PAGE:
Phospholipase C is required for changes in postsynaptic structure and function associated with NMDA receptor-dependent long-term depression

Horne EA, Dell'Acqua ML
Source: J Neurosci
Publication Date: (2007)
Issue: 27(13): 3523-34
Research Area:
Cells used in publication:
Neuron, hippo/cortical, rat
Species: rat
Tissue Origin: brain
Nucleofector® I/II/2b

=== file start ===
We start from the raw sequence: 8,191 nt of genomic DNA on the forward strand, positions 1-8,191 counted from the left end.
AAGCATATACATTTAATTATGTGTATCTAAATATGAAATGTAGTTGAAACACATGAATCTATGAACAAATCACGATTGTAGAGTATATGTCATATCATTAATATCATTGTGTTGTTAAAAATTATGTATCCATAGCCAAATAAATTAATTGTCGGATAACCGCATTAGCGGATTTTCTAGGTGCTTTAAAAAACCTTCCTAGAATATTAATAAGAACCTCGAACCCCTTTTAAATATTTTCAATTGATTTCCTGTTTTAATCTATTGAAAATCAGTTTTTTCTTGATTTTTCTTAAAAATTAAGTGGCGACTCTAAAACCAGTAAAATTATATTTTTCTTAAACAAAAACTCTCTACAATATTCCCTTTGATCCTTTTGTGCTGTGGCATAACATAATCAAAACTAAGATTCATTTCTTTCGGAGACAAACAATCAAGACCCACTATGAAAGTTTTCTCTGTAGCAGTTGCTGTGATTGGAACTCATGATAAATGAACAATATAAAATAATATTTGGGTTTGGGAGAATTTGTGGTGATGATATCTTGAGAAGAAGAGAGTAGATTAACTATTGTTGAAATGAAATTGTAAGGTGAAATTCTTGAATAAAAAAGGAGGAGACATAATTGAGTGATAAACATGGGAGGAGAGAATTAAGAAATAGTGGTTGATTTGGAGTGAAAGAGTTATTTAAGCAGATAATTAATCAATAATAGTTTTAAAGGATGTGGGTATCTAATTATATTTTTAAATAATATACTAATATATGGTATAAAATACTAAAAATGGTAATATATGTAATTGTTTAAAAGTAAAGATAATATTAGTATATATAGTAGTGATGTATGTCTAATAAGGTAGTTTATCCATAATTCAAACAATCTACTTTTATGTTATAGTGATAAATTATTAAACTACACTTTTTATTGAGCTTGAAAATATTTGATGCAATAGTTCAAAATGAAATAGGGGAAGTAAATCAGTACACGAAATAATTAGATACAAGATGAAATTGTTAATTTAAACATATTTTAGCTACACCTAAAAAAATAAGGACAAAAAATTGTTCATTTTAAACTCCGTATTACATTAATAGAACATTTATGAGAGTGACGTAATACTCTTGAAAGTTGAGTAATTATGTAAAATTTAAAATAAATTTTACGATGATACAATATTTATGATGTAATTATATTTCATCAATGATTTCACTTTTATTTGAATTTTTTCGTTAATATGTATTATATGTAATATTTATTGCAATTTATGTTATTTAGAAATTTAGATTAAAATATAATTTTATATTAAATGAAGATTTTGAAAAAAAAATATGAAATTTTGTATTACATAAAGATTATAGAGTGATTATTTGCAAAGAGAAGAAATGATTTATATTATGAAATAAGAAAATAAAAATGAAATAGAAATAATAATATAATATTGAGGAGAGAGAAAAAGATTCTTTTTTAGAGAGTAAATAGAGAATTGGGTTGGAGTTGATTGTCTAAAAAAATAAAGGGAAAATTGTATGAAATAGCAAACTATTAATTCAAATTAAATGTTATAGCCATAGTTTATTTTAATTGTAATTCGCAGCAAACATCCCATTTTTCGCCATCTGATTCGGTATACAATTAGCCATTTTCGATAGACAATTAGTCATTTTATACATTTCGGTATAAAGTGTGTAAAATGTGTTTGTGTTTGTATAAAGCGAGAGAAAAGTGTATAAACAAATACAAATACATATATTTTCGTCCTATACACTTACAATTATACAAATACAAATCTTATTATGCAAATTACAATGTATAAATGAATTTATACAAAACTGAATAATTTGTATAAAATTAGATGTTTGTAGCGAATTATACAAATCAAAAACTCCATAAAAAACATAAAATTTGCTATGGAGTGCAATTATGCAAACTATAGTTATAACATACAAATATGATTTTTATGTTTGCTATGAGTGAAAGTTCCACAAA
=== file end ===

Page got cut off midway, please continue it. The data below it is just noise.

NMDA receptor (NMDAR)-dependent hippocampal synaptic plasticity underlying learning and memory coordinately regulates dendritic spine structure and AMPA receptor (AMPAR) postsynaptic strength through poorly understood mechanisms. Induction of long-term depression (LTD) activates protein phosphatase 2B/calcineurin (CaN), leading to dendritic spine shrinkage through actin depolymerization and AMPAR depression through receptor dephosphorylation and internalization. The scaffold proteins A-kinase-anchoring protein 79/150 (AKAP79/150) and postsynaptic density 95 (PSD95) form a complex that controls the opposing actions of the cAMP-dependent protein kinase (PKA) and CaN in regulation of AMPAR phosphorylation. The AKAP79/150-PSD95 complex is disrupted in hippocampal neurons during LTD coincident with internalization of AMPARs, decreases in PSD95 levels, and loss of AKAP79/150 and PKA from spines. AKAP79/150 is targeted to spines through binding F-actin and the phospholipid phosphatidylinositol-(4,5)-bisphosphate (PIP2). Previous electrophysiological studies have demonstrated that inhibition of phospholipase C (PLC)-catalyzed hydrolysis of PIP2 inhibits NMDAR-dependent LTD; however, the signaling mechanisms that link PLC activation to alterations in dendritic spine structure and AMPAR function in LTD are unknown. We show here that NMDAR stimulation of PLC in cultured hippocampal neurons is necessary for AKAP79/150 loss from spines and depolymerization of spine actin. Importantly, we demonstrate that NMDAR activation of PLC is also necessary for decreases in spine PSD95 levels and AMPAR internalization. Thus, PLC signaling is required for structural and functional changes in spine actin, PSD scaffolding, and AMPAR trafficking underlying postsynaptic expression of LTD.